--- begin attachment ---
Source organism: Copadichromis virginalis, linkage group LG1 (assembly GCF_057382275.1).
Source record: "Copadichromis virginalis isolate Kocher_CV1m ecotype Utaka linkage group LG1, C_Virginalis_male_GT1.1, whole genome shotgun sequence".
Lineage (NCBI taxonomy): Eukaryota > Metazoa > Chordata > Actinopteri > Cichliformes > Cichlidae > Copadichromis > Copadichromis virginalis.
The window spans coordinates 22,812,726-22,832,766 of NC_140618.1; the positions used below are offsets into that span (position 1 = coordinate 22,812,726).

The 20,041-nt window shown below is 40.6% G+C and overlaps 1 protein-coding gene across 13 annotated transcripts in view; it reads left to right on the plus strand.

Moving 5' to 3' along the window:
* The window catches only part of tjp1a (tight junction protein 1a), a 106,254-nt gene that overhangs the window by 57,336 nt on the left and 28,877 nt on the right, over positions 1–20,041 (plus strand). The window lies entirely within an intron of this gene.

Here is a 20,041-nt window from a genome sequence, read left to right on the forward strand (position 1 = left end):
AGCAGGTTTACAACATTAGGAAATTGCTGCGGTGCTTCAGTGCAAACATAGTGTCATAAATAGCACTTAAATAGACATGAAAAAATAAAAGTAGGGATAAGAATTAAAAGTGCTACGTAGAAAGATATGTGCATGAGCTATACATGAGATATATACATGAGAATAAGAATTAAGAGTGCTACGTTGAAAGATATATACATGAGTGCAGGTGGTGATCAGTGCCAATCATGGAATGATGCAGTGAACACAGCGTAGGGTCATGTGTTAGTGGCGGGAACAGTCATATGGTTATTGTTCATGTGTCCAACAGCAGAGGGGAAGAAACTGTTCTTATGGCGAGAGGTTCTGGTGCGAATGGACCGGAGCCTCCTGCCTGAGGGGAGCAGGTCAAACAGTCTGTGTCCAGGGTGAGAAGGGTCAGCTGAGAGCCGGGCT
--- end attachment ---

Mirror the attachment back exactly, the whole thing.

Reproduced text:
Source organism: Copadichromis virginalis, linkage group LG1 (assembly GCF_057382275.1).
Source record: "Copadichromis virginalis isolate Kocher_CV1m ecotype Utaka linkage group LG1, C_Virginalis_male_GT1.1, whole genome shotgun sequence".
Lineage (NCBI taxonomy): Eukaryota > Metazoa > Chordata > Actinopteri > Cichliformes > Cichlidae > Copadichromis > Copadichromis virginalis.
The window spans coordinates 22,812,726-22,832,766 of NC_140618.1; the positions used below are offsets into that span (position 1 = coordinate 22,812,726).

The 20,041-nt window shown below is 40.6% G+C and overlaps 1 protein-coding gene across 13 annotated transcripts in view; it reads left to right on the plus strand.

Moving 5' to 3' along the window:
* The window catches only part of tjp1a (tight junction protein 1a), a 106,254-nt gene that overhangs the window by 57,336 nt on the left and 28,877 nt on the right, over positions 1–20,041 (plus strand). The window lies entirely within an intron of this gene.

Here is a 20,041-nt window from a genome sequence, read left to right on the forward strand (position 1 = left end):
AGCAGGTTTACAACATTAGGAAATTGCTGCGGTGCTTCAGTGCAAACATAGTGTCATAAATAGCACTTAAATAGACATGAAAAAATAAAAGTAGGGATAAGAATTAAAAGTGCTACGTAGAAAGATATGTGCATGAGCTATACATGAGATATATACATGAGAATAAGAATTAAGAGTGCTACGTTGAAAGATATATACATGAGTGCAGGTGGTGATCAGTGCCAATCATGGAATGATGCAGTGAACACAGCGTAGGGTCATGTGTTAGTGGCGGGAACAGTCATATGGTTATTGTTCATGTGTCCAACAGCAGAGGGGAAGAAACTGTTCTTATGGCGAGAGGTTCTGGTGCGAATGGACCGGAGCCTCCTGCCTGAGGGGAGCAGGTCAAACAGTCTGTGTCCAGGGTGAGAAGGGTCAGCTGAGAGCCGGGCT